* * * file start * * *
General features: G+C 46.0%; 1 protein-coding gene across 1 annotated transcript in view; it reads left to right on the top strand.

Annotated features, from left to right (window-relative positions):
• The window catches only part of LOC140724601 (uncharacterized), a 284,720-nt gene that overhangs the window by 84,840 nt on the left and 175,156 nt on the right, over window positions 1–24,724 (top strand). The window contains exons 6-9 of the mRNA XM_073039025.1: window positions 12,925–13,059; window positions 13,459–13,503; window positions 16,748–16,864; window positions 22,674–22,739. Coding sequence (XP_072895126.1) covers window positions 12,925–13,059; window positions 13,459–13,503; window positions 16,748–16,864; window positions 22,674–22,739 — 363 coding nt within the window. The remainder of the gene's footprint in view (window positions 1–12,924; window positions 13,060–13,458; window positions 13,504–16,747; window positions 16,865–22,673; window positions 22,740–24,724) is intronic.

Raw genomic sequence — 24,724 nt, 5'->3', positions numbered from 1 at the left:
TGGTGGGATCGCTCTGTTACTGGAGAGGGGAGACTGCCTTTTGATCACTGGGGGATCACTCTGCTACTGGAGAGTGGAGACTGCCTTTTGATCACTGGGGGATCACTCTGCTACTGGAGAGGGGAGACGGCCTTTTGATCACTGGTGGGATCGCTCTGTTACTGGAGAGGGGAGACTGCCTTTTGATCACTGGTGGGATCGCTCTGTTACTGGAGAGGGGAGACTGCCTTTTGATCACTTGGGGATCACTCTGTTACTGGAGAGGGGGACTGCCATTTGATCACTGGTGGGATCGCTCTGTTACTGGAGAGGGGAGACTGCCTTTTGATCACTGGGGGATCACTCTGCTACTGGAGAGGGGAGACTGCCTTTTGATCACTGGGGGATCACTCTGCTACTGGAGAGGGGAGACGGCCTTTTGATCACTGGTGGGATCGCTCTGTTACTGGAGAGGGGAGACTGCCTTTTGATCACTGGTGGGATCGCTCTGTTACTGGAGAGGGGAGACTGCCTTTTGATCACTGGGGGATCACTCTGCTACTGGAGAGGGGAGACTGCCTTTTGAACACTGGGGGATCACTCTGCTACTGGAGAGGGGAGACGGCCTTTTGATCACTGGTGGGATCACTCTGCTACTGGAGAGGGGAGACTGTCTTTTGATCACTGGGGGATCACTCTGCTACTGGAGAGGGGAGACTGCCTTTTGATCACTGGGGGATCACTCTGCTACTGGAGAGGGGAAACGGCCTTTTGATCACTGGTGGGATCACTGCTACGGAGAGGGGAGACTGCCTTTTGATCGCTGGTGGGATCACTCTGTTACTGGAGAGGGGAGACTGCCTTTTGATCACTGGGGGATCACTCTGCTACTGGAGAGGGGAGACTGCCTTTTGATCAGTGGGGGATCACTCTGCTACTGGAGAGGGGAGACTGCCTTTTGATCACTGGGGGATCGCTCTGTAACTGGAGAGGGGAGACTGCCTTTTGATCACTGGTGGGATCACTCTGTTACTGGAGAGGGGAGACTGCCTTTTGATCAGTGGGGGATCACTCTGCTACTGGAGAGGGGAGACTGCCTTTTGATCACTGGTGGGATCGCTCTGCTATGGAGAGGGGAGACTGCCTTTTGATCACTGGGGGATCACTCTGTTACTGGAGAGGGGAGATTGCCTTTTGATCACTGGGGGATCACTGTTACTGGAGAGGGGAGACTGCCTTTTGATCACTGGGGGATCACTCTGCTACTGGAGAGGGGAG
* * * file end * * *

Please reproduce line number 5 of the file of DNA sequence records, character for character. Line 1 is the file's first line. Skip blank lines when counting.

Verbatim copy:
TGGTGGGATCGCTCTGTTACTGGAGAGGGGAGACTGCCTTTTGATCACTGGGGGATCACTCTGCTACTGGAGAGTGGAGACTGCCTTTTGATCACTGGGGGATCACTCTGCTACTGGAGAGGGGAGACGGCCTTTTGATCACTGGTGGGATCGCTCTGTTACTGGAGAGGGGAGACTGCCTTTTGATCACTGGTGGGATCGCTCTGTTACTGGAGAGGGGAGACTGCCTTTTGATCACTTGGGGATCACTCTGTTACTGGAGAGGGGGACTGCCATTTGATCACTGGTGGGATCGCTCTGTTACTGGAGAGGGGAGACTGCCTTTTGATCACTGGGGGATCACTCTGCTACTGGAGAGGGGAGACTGCCTTTTGATCACTGGGGGATCACTCTGCTACTGGAGAGGGGAGACGGCCTTTTGATCACTGGTGGGATCGCTCTGTTACTGGAGAGGGGAGACTGCCTTTTGATCACTGGTGGGATCGCTCTGTTACTGGAGAGGGGAGACTGCCTTTTGATCACTGGGGGATCACTCTGCTACTGGAGAGGGGAGACTGCCTTTTGAACACTGGGGGATCACTCTGCTACTGGAGAGGGGAGACGGCCTTTTGATCACTGGTGGGATCACTCTGCTACTGGAGAGGGGAGACTGTCTTTTGATCACTGGGGGATCACTCTGCTACTGGAGAGGGGAGACTGCCTTTTGATCACTGGGGGATCACTCTGCTACTGGAGAGGGGAAACGGCCTTTTGATCACTGGTGGGATCACTGCTACGGAGAGGGGAGACTGCCTTTTGATCGCTGGTGGGATCACTCTGTTACTGGAGAGGGGAGACTGCCTTTTGATCACTGGGGGATCACTCTGCTACTGGAGAGGGGAGACTGCCTTTTGATCAGTGGGGGATCACTCTGCTACTGGAGAGGGGAGACTGCCTTTTGATCACTGGGGGATCGCTCTGTAACTGGAGAGGGGAGACTGCCTTTTGATCACTGGTGGGATCACTCTGTTACTGGAGAGGGGAGACTGCCTTTTGATCAGTGGGGGATCACTCTGCTACTGGAGAGGGGAGACTGCCTTTTGATCACTGGTGGGATCGCTCTGCTATGGAGAGGGGAGACTGCCTTTTGATCACTGGGGGATCACTCTGTTACTGGAGAGGGGAGATTGCCTTTTGATCACTGGGGGATCACTGTTACTGGAGAGGGGAGACTGCCTTTTGATCACTGGGGGATCACTCTGCTACTGGAGAGGGGAG